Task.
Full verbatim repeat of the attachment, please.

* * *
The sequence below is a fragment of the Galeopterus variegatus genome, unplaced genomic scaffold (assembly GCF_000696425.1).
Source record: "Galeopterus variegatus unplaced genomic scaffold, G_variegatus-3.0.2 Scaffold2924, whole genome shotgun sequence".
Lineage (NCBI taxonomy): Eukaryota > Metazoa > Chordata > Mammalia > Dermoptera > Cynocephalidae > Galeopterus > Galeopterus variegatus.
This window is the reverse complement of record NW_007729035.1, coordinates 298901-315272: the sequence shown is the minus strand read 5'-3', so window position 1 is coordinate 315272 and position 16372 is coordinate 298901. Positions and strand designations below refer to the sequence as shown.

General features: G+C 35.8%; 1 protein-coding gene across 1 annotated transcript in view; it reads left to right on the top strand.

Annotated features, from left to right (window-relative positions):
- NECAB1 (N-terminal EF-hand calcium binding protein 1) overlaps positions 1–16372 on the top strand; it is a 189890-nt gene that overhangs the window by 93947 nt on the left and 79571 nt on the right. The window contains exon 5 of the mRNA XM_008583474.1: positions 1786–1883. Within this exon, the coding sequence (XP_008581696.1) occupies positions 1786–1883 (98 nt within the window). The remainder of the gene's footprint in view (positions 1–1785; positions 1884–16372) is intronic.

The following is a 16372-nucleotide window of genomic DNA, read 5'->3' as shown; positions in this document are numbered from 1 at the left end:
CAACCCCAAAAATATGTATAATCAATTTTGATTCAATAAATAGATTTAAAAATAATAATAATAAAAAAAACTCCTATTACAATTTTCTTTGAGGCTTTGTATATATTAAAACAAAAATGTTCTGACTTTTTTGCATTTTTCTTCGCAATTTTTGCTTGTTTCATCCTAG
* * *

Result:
The sequence below is a fragment of the Galeopterus variegatus genome, unplaced genomic scaffold (assembly GCF_000696425.1).
Source record: "Galeopterus variegatus unplaced genomic scaffold, G_variegatus-3.0.2 Scaffold2924, whole genome shotgun sequence".
Lineage (NCBI taxonomy): Eukaryota > Metazoa > Chordata > Mammalia > Dermoptera > Cynocephalidae > Galeopterus > Galeopterus variegatus.
This window is the reverse complement of record NW_007729035.1, coordinates 298901-315272: the sequence shown is the minus strand read 5'-3', so window position 1 is coordinate 315272 and position 16372 is coordinate 298901. Positions and strand designations below refer to the sequence as shown.

General features: G+C 35.8%; 1 protein-coding gene across 1 annotated transcript in view; it reads left to right on the top strand.

Annotated features, from left to right (window-relative positions):
- NECAB1 (N-terminal EF-hand calcium binding protein 1) overlaps positions 1–16372 on the top strand; it is a 189890-nt gene that overhangs the window by 93947 nt on the left and 79571 nt on the right. The window contains exon 5 of the mRNA XM_008583474.1: positions 1786–1883. Within this exon, the coding sequence (XP_008581696.1) occupies positions 1786–1883 (98 nt within the window). The remainder of the gene's footprint in view (positions 1–1785; positions 1884–16372) is intronic.

The following is a 16372-nucleotide window of genomic DNA, read 5'->3' as shown; positions in this document are numbered from 1 at the left end:
CAACCCCAAAAATATGTATAATCAATTTTGATTCAATAAATAGATTTAAAAATAATAATAATAAAAAAAACTCCTATTACAATTTTCTTTGAGGCTTTGTATATATTAAAACAAAAATGTTCTGACTTTTTTGCATTTTTCTTCGCAATTTTTGCTTGTTTCATCCTAG